Montenegro government’s church deal triggers no-confidence motion initiative

PODGORICA, Aug 3 (Reuters) – Several political parties have launched a parliamentary no-confidence motion against the government of Montenegro after the signing on Wednesday of a long-contested contract regulating the country’s ties with the powerful Serbian Orthodox Church.

Prime Minister Dritan Abazovic insisted the deal would solve a long-standing domestic problem and help heal deep divisions between pro-European Union parties and supporters of closer relations with Serbia and Russia.

The agreement regulates relations between the Serbian Orthodox Church, the largest church in Montenegro, including its real estate ownership rights, and the State of Montenegro.

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The proposed contract has been criticized by human rights activists and pro-Western political parties who said it gave too much power to the Church over other religious communities and called for further consultations of experts on the matter.

But Abazovic and Serbian Orthodox Church Patriarch Porfirije signed the agreement without the presence of the media and without prior announcement, in a government villa whose entrance was sealed off by police as a few dozen protesters demonstrated against it.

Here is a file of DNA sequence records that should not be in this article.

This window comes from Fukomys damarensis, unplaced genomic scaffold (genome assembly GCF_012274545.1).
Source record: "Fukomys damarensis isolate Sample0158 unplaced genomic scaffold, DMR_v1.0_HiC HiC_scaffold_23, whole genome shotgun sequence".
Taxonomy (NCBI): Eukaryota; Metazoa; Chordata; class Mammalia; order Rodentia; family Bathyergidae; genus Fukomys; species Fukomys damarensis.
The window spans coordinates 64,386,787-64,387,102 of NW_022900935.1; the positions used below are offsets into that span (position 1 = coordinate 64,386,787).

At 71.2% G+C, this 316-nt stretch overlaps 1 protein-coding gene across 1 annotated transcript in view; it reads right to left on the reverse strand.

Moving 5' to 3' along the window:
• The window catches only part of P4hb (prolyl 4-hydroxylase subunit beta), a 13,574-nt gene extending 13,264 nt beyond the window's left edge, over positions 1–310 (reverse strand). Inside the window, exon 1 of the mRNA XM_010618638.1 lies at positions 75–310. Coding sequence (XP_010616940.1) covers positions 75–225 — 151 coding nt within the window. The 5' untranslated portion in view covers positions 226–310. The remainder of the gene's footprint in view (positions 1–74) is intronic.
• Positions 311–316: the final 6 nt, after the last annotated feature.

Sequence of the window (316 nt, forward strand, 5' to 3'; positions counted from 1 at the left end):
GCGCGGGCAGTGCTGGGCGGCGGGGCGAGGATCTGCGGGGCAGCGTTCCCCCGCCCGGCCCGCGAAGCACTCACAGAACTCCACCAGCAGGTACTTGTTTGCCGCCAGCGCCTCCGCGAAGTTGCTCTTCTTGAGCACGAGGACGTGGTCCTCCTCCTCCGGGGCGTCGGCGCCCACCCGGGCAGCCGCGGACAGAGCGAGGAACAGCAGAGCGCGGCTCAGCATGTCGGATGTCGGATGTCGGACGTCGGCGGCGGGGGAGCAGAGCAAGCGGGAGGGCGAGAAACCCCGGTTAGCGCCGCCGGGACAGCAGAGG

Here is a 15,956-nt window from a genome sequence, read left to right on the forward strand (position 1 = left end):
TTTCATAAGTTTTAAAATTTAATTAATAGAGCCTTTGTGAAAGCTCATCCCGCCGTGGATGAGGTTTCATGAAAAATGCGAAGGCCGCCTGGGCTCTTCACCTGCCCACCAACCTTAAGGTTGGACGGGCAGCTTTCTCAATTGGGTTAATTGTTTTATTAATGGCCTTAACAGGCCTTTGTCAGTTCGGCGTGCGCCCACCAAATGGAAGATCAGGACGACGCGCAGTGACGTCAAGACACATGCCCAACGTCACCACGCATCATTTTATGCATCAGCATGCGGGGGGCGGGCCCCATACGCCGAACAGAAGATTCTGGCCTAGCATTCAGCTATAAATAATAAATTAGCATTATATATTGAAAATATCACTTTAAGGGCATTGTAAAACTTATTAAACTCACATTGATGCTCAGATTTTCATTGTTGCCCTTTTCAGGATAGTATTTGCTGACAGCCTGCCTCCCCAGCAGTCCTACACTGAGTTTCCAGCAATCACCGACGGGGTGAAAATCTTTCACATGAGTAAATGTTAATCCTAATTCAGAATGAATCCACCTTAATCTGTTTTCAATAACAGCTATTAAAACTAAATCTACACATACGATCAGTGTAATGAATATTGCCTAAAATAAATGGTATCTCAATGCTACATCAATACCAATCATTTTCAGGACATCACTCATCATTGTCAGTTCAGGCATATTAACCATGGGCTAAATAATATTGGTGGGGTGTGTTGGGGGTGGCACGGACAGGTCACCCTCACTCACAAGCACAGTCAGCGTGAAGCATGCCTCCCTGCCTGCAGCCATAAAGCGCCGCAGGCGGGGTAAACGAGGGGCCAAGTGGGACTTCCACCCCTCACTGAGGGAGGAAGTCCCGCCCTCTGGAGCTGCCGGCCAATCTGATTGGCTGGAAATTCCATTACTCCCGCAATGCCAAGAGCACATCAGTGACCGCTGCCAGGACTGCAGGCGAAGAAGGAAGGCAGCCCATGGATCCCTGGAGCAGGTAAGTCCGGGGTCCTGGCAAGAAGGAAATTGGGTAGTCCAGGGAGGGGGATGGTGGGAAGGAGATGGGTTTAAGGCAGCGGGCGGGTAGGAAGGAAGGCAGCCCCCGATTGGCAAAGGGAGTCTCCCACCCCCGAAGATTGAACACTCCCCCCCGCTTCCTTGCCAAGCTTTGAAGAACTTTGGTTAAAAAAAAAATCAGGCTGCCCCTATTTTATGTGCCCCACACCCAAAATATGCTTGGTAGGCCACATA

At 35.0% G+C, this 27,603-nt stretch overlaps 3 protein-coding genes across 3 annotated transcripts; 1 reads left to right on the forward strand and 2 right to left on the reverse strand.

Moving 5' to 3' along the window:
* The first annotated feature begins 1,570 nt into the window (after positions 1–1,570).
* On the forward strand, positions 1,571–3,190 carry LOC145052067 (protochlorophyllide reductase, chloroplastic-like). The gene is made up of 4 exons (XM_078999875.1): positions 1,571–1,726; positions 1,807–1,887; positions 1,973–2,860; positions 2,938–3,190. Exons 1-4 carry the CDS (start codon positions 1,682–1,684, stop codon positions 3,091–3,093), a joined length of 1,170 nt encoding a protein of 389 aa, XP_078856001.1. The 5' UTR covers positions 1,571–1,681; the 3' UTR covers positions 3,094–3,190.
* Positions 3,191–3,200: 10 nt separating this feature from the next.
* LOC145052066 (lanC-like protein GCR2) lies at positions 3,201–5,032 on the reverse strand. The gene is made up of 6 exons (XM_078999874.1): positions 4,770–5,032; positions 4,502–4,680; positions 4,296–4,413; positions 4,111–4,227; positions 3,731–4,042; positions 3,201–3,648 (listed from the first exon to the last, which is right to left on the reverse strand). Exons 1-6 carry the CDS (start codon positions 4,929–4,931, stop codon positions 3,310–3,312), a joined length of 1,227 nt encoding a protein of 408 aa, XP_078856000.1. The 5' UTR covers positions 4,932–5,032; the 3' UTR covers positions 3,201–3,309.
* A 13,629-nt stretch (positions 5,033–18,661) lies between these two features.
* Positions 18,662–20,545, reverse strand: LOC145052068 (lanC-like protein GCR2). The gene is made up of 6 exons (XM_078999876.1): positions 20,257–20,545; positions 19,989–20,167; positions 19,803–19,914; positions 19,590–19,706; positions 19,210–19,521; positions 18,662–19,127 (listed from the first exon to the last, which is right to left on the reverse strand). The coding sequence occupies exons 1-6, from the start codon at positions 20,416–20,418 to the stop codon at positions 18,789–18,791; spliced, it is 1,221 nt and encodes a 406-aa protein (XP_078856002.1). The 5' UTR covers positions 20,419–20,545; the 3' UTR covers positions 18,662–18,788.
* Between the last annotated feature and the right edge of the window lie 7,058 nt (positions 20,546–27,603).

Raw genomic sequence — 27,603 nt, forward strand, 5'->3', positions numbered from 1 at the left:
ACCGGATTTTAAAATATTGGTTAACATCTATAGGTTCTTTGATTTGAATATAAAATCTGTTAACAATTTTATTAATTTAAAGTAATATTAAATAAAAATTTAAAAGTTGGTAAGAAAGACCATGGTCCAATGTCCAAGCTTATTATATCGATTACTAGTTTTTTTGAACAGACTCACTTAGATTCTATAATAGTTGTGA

After a heated debate in a government session following the signing ceremony, 36 opposition MPs tabled a proposed parliamentary no-confidence motion in Abazovic’s minority government, which was approved in April .

They said the government had failed to push ahead with the reforms necessary for Montenegro’s accession to the European Union, as it had promised, while focusing on relations with the Serbian Orthodox Church and increasing tensions in society.

The parliamentary session on the vote of no confidence will be held on August 19. It requires the approval of a simple majority in the 81-seat parliament.

Montenegro’s politics have long been marked by divisions between those who identify as Montenegrins and pro-Russian Serbs who have opposed the independence of the Adriatic country from a former state union with Serbia and prefer stronger ties with Serbia and Russia.

Montenegro left its union with Serbia in 2006, but its church did not gain autonomy and remained under the Serbian Orthodox Church, making it a symbol for some Serbian influence.

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Written by Daria Sito-Sucic; Editing by Aleksandar Vasovic, William Maclean and Mike Harrison

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